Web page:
Are You Looking For A Campground Host Positions

MarjorieKRawlinsPark (14)Are You Looking For A Campground Host Position in Florida? Summer time is the best time to find campground host positions all over Florida. If you are looking for a winter placement you might want to consider being a Residential Host instead. We have been offered 3 different winter time assignments in Northwest, Central and South Florida as a Residential Host. The difference being that a campground host takes care of the campground area and campers while a residential host, usually by themselves, will take care of the whole park. Most of these are smaller memorial parks with limited facilities and area to manage. And the larger ones might have more than one Residential Host(s) that you can share the responsibilities and have days off.

We took one of those with Dade Battlefield Historical State Park in Bushnell, Florida. We will be opening and closing the front gate, keeping the bathroom facilities clean and stocked, participating with events held in the park, cleaning the Lodge and working in the Visitors Center when needed. We still get a “Full-Service” campsite and access to a washer/dryer. Which is always nice. There were two more historic state parks that may still be looking for Residential Hosts:

Orman House Historic State Park
April thru October 2013

Marjorie Kinnan Rawlings Historic State Park
September thru December 2013

We have over 200 parks, trails, historical sites, Archaeological sites and museums in the Florida State system. And we are hoping to get more. That is over 780,000 acres with over 25 million visitors in a year. That is a lot of area to take care of. And with the budget crunches that most government departments are having to deal with a lot of those parks are creating more and more volunteer Residential Host positions that are supervised by a Ranger in the area and getting their supplies from a central location for all the parks in a zone. This makes fiscal sense and opens up more opportunities for reliable, physically active and retired individuals to have a place to stay for a few months at a time in a beautiful setting. The state only has to provide one or two Full Service Campsites in exchange for 20 or more hours of labor a week for FREE. The state already has to provide some electric, water and sewer facilities per park anyway. For a small added expense in one year they potentially have a full year of some responsible person(s) taking care of the park for them who is able to keep an accurate accounting of the number of visitors, keep the place clean, report any potential problems before the public does and have someone always available to give “Good Customer Service”. This is a definite win-win situation for the State Park System and us RVers.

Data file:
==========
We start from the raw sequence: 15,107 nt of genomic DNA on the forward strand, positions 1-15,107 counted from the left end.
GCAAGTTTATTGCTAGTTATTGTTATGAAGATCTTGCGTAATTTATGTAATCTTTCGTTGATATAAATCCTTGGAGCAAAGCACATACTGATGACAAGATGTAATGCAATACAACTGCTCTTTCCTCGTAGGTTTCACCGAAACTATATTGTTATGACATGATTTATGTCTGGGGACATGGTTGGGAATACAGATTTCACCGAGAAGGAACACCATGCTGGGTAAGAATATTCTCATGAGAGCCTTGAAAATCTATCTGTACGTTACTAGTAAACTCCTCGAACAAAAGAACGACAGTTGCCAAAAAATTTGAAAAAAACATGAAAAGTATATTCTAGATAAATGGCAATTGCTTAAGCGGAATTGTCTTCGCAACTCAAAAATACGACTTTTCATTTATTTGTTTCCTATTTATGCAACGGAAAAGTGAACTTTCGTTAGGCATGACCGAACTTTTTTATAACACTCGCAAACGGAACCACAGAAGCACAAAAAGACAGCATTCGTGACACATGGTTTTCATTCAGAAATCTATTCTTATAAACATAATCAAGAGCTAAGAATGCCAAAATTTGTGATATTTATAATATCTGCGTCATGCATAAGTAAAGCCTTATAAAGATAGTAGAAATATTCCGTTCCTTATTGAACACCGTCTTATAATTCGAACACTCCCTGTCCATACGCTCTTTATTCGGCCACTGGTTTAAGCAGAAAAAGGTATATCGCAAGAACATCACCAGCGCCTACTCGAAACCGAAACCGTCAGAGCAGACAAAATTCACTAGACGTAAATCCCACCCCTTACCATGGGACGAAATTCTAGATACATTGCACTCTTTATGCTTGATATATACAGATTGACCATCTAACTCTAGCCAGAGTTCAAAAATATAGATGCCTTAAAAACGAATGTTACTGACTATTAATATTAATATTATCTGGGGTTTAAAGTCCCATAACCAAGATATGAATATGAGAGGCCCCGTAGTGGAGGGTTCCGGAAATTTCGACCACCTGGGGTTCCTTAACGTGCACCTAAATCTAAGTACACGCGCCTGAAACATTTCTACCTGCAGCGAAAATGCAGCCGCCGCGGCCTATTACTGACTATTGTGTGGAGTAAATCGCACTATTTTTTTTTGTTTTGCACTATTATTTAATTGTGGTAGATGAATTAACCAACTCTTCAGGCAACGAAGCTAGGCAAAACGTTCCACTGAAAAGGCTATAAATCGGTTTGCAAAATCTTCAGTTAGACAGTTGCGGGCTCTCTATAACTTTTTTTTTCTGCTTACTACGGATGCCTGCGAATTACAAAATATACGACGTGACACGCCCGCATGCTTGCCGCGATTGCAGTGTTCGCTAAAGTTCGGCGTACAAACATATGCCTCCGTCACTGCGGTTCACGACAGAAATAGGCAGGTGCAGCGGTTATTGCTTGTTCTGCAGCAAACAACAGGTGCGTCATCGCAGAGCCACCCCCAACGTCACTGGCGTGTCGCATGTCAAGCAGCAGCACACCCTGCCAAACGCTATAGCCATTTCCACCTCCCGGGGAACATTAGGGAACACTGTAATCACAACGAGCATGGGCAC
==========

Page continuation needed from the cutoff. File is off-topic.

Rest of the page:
If you have never Volunteered for the State of Florida Park system before it is very easy to apply. Just go online, fill out the application, specify the “REGIONS” you would prefer and check all of your Areas of Interests as well as all the Skills that apply to you. DO NOT click on something you do not have a skill in nor any interest in. Your “VOLUNTEER GOALS” may be a good place to specify that you would be interested in being a Residential Host rather than a Campground Host because you would enjoy learning more about history, teaching others about the park, etc. Your initial application will be forwarded to ANY of the parks that fit your criteria and for the regions you specify. Actually naming a particular park will limit you in being selected. The parks that need you the most may not get your application. And you are looking for experience first and to prove that you are reliable, trustworthy and hard-working. The more experience you can get as a Volunteer the more choices will open up to you for future assignments. And if you like that particular place you could be invited back the next year.

From the Florida State Parks website:

CAMPGROUND HOSTS & RESIDENTIAL VOLUNTEERS

Campground hosts are volunteers who aid park staff in the maintenance and care of state park camping areas. They answer campers’ questions, help with maintenance and are available for late-night emergencies. In return, campground hosts get a campsite at no charge and the satisfaction of performing an important and much-needed job.

Campground Host positions are highly coveted, so keep the following in mind:

  • If you are interested in becoming a campground host you should inquire as early as possible. Most Florida state parks book winter volunteers as far as a year in advance.
  • Parks in north Florida are more likely than south Florida parks to have campground host volunteer positions available in the winter.
  • Most parks, regardless of location, need campground hosts in the summer.
  • In exchange for a campsite, a campground host must volunteer a minimum of 20 hours a week.

Parks without formal campsites may still require the use of an onsite volunteer. These volunteers are typically referred to as residential volunteers. Their duties differ from campground hosts but they still receive the benefit of a campsite at no charge.

We wish you luck this coming year with getting fun and interesting campground host and residential host assignments. Who knows we may even meet you along our way!





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